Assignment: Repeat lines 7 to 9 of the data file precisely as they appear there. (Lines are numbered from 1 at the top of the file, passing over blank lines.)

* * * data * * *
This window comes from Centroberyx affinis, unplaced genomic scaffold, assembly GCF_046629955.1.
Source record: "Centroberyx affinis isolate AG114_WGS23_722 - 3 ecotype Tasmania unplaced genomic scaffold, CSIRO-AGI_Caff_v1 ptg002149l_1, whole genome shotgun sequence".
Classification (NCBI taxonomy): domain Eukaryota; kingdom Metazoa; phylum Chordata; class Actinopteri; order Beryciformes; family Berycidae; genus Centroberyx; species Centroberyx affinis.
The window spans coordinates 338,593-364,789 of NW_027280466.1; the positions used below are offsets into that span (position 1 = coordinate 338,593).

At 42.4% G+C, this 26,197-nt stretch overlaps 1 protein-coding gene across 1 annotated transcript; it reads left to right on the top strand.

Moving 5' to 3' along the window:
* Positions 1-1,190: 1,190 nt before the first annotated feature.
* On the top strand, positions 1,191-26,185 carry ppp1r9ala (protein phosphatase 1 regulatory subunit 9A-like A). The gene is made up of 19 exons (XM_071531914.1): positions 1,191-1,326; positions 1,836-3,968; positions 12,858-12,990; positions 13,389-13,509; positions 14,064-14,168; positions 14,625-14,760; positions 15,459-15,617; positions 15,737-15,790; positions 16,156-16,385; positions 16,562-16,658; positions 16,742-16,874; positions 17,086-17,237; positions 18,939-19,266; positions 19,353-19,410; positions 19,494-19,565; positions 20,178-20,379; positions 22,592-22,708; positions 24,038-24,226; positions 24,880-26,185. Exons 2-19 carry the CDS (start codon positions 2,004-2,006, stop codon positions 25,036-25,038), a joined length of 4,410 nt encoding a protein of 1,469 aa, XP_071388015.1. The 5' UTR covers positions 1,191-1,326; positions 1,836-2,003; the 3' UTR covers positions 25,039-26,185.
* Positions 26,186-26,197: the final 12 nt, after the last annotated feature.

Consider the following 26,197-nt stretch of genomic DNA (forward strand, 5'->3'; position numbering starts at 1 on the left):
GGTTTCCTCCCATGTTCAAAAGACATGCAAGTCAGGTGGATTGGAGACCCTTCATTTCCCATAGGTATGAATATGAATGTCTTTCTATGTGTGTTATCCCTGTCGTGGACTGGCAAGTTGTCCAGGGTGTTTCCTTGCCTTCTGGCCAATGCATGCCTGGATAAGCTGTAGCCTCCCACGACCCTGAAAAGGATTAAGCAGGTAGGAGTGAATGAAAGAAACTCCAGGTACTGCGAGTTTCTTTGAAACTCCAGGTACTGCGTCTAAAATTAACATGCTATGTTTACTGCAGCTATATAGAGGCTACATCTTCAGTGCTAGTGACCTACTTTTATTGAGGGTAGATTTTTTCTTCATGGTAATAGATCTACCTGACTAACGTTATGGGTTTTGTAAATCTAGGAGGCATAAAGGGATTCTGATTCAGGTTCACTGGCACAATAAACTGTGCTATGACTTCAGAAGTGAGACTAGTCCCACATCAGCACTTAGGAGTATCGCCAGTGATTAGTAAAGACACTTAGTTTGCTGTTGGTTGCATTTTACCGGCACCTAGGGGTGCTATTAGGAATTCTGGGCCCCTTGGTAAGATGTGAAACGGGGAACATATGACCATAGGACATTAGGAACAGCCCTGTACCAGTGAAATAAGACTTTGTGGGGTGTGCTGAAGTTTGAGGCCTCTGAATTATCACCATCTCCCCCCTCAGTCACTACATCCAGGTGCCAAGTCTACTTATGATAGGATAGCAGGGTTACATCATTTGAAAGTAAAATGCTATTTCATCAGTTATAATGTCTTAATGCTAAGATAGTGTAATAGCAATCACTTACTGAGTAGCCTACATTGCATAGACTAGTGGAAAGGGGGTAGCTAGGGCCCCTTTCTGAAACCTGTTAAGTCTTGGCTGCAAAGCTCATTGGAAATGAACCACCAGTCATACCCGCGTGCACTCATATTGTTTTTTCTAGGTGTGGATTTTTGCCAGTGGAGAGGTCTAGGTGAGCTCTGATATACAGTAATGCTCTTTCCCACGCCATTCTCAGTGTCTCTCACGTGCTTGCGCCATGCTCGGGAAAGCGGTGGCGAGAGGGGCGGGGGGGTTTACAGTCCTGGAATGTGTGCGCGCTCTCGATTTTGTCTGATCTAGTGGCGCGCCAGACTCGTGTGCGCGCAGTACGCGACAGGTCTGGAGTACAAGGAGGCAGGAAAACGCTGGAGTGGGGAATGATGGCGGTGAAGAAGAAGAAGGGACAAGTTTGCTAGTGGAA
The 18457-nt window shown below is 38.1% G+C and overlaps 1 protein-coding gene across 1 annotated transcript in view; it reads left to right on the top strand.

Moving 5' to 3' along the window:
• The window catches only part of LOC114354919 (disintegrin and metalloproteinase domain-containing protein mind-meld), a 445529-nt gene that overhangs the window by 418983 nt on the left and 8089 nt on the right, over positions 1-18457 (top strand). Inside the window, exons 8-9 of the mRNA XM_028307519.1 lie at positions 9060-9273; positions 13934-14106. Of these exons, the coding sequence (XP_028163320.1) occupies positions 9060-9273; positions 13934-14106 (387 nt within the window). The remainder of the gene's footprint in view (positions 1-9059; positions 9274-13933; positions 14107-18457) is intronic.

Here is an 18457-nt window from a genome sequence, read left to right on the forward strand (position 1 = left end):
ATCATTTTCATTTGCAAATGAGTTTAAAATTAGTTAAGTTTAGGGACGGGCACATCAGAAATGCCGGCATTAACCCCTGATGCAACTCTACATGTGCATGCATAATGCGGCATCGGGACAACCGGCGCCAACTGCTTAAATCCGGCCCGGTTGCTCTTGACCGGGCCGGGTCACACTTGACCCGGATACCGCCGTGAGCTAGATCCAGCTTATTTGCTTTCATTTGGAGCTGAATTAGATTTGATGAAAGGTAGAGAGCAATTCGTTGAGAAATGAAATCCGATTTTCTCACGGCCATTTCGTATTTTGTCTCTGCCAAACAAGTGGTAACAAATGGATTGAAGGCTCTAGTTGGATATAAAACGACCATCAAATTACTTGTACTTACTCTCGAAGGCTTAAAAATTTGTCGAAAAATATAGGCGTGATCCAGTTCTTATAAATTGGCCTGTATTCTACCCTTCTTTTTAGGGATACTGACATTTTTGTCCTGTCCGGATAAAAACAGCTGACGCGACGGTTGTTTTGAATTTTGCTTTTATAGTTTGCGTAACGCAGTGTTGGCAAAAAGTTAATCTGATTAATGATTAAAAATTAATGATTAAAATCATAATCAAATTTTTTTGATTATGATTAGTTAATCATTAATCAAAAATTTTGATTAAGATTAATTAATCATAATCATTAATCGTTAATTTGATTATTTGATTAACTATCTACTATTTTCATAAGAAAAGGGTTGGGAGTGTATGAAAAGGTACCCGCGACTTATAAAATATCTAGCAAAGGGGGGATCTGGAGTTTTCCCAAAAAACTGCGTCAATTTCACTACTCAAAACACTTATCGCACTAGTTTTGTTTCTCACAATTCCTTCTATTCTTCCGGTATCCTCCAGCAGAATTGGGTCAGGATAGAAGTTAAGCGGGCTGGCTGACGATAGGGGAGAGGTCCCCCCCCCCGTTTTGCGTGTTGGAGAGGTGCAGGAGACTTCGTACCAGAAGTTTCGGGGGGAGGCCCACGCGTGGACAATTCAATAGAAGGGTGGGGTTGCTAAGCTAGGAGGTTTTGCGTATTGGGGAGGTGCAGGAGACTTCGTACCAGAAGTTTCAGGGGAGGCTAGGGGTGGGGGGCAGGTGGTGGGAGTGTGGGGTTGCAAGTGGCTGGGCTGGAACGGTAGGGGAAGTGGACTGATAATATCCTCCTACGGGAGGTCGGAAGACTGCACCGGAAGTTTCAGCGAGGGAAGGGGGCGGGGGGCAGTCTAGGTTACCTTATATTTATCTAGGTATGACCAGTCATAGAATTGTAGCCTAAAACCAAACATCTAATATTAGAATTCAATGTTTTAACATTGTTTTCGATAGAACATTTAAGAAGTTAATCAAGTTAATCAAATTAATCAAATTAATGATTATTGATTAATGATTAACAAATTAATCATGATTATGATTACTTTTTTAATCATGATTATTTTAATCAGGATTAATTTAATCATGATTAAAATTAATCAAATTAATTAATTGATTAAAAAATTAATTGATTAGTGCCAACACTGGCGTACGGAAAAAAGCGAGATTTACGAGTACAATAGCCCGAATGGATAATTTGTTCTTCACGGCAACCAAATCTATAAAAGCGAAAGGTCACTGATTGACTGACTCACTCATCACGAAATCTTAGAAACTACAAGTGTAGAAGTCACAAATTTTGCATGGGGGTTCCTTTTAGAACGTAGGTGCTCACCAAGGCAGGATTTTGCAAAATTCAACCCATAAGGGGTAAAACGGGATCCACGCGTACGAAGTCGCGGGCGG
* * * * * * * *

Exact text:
* Positions 1-1,190: 1,190 nt before the first annotated feature.
* On the top strand, positions 1,191-26,185 carry ppp1r9ala (protein phosphatase 1 regulatory subunit 9A-like A). The gene is made up of 19 exons (XM_071531914.1): positions 1,191-1,326; positions 1,836-3,968; positions 12,858-12,990; positions 13,389-13,509; positions 14,064-14,168; positions 14,625-14,760; positions 15,459-15,617; positions 15,737-15,790; positions 16,156-16,385; positions 16,562-16,658; positions 16,742-16,874; positions 17,086-17,237; positions 18,939-19,266; positions 19,353-19,410; positions 19,494-19,565; positions 20,178-20,379; positions 22,592-22,708; positions 24,038-24,226; positions 24,880-26,185. Exons 2-19 carry the CDS (start codon positions 2,004-2,006, stop codon positions 25,036-25,038), a joined length of 4,410 nt encoding a protein of 1,469 aa, XP_071388015.1. The 5' UTR covers positions 1,191-1,326; positions 1,836-2,003; the 3' UTR covers positions 25,039-26,185.
* Positions 26,186-26,197: the final 12 nt, after the last annotated feature.